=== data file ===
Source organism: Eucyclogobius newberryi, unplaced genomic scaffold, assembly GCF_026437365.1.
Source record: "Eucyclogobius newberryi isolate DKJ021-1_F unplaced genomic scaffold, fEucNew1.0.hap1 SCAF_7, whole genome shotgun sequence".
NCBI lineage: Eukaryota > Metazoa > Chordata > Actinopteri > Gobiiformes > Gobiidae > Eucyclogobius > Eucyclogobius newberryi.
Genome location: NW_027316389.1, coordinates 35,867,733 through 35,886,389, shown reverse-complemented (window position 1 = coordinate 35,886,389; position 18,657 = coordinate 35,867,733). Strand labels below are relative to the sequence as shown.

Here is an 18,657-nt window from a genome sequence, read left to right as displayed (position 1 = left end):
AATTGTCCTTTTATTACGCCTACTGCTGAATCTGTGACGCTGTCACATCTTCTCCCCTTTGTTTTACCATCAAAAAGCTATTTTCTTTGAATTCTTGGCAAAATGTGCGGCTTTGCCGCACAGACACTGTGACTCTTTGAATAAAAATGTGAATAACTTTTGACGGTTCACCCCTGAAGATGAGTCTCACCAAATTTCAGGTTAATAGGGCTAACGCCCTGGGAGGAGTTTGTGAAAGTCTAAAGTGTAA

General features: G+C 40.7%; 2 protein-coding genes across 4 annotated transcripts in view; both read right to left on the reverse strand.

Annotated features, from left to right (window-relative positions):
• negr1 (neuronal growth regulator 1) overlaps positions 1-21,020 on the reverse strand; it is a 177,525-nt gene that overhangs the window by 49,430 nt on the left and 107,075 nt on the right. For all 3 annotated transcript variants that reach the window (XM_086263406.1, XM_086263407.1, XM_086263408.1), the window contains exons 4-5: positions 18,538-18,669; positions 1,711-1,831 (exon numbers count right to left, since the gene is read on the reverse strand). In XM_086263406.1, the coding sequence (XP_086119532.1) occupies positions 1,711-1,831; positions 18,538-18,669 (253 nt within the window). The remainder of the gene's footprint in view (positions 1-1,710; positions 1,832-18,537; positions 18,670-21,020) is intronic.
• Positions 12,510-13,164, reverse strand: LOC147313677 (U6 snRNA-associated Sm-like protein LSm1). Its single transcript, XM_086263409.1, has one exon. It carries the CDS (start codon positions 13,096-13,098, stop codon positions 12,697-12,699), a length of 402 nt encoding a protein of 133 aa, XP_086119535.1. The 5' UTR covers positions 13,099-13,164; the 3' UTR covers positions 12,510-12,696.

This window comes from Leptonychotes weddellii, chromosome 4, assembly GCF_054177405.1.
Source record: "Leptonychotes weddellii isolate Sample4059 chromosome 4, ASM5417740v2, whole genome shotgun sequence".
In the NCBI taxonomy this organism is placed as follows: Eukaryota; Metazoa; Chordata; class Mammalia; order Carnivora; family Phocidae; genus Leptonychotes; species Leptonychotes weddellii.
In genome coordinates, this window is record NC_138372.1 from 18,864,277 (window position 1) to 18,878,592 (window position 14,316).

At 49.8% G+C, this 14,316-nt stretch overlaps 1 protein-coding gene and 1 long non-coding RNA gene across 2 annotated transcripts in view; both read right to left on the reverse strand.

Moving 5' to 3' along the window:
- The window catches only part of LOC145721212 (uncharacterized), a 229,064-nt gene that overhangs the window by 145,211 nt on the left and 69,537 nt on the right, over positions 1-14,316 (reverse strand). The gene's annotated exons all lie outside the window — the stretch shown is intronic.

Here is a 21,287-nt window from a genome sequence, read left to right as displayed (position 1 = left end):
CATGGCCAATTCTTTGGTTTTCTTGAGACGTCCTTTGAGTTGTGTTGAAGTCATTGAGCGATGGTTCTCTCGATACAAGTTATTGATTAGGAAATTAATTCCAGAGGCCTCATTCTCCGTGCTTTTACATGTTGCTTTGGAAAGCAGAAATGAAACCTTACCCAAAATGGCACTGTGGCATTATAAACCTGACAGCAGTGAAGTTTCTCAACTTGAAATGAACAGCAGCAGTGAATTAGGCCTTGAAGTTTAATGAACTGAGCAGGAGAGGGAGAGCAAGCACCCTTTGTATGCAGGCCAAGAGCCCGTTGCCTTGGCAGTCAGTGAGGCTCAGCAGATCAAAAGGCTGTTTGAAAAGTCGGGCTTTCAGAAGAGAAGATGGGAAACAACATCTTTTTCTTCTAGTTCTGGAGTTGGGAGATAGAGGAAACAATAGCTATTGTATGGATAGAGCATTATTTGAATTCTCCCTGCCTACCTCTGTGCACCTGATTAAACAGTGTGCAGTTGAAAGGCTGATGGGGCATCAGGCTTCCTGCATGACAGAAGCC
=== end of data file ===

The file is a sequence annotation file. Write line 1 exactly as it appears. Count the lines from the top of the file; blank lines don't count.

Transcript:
Source organism: Eucyclogobius newberryi, unplaced genomic scaffold, assembly GCF_026437365.1.